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Archive for the ‘Gothic’ Category

Happy Friday readers! As some of you may know, Ash and I went to grad school in Vermont. (We got our Master’s in Historic Preservation there, in addition to our undergraduate degrees in preservation from a school in Rhode Island) To celebrate Ash’s upcoming birthday (it’s a big one), we decided to go back to Vermont for a little trip and revisit some of the places that we used to love in Vermont. With that in mind, and due to the fact that I will not be around next Friday to post, today’s fantasy is  a Vermont treasure: the Justin Smith Morrill Homestead (Vermont’s first National Historic Landmark).

The Morrill Homestead in Strafford, Vermont is a Downingesque Cottage with Carpenter Gothic trim (see this post on Downing for a refresher). Justin Smith Morrill was born and raised in Strafford, where he attended school until the age of 15 (so around 1870).  After that time, he was removed from school to help his family earn a living. Morrill wanted to attend college but didn’t have the means, so he taught himself in fields that interested him, including architecture. It was this love of learning that led him to become a senator and sponsor the 1862 and 1890 Land Grant Acts that established Land Grant colleges for students who wouldn’t otherwise have the means to go.

The Morrill homestead just went through a big restoration. If you are in Vermont anytime you should check it out!

Have a great weekend!

-Etta

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TGIF Readers! I feel like this is Friday #2 this week, with the holiday on Wednesday. Speaking of the 4th of July, since I am still coming down from my post-fireworks euphoria, I have decided to theme today’s Fantasy in honor of our recently passed holiday. As you may know (or may not, as I do have some foreign readers), Independence Day (often better-known as the 4th of July, for the date the holiday falls on) is an American Holiday in which the citizenry celebrates the signing of the Declaration of Independence, by which the Founding Fathers of our nation stated that America was its own country and should be free of British rule. This act of treason led to war between Britain and the American colonies, which eventually led to the creation of the country we know today… and it all began on July 4, 1776 (granted, that’s the thumbnail sketch of the founding of the United States, as there were many acts of rebellion that led up to the signing of the Declaration of Independence and the Revolutionary War, not to mention some confusion among when the Declaration was actually signed, but to avoid writing a book that’s been written several times over, I’ll leave us with the understanding that the holiday is on July 4th and we’re celebrating America).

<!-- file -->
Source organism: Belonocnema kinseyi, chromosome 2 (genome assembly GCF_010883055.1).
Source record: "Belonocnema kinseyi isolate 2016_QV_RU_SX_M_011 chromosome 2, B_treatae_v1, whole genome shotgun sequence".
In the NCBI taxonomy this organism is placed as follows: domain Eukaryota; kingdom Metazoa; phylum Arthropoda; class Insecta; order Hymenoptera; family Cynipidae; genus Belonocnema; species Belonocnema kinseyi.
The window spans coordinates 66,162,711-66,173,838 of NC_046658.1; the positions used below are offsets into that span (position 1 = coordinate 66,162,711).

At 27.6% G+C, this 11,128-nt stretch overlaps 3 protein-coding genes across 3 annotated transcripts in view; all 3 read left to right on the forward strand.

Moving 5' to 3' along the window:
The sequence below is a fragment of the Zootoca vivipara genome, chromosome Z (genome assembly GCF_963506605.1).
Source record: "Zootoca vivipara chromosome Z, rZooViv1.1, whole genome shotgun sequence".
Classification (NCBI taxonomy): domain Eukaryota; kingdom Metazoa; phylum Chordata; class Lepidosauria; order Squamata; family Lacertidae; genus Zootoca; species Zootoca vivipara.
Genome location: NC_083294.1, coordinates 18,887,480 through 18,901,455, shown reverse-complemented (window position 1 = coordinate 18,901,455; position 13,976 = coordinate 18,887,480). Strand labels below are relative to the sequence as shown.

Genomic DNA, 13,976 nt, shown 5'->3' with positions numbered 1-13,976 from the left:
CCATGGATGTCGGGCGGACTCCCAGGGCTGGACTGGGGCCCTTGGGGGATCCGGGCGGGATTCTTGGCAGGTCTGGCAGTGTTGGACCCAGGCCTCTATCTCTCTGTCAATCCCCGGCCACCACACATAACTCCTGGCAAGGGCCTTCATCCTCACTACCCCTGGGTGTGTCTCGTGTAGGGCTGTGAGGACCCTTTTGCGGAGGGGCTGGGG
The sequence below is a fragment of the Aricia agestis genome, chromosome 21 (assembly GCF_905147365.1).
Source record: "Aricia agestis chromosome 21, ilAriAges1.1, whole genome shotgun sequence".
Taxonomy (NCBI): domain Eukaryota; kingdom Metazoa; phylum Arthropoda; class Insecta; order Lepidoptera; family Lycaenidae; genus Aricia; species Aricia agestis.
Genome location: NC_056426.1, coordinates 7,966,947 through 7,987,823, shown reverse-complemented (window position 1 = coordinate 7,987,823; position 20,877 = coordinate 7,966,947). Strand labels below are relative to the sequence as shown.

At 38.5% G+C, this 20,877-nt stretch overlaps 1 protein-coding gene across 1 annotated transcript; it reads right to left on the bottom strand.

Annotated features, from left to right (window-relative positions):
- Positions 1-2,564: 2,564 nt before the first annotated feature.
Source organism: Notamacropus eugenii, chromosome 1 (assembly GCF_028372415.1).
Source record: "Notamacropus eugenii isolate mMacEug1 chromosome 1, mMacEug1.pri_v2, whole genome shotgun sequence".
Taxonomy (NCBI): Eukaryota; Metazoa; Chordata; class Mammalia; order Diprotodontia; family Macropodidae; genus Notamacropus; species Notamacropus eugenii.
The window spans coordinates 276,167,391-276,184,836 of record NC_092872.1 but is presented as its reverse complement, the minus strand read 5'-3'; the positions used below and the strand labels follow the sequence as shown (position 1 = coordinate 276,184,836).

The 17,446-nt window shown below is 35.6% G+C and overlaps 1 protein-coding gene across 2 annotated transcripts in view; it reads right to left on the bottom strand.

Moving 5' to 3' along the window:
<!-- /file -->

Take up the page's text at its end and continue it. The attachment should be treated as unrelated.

Today, the 4th of July represents patriotism and love of country, both of which I can wholeheartedly support.  In honor of those sentiments, today’s Fantasy is tied to one of America’s most beloved Presidents: Abraham Lincoln. Abraham Lincoln was America’s 16th President, responsible for leading the Union through the Civil War, writing the Gettysburg Address and the Emancipation Proclamation, and he was also assassinated.  What many people don’t know about President Lincoln is that, although he loved the White House, he actually dearly loved another house in Washington, DC, more. This other  house was a seasonal retreat for Presidents.  It was (and still is) a cottage on the grounds of what was known as the Soldiers Home (Now known as the armed forces retirement home).

(Historic American Buildings Survey (HABS) Photo, by way of wikipedia)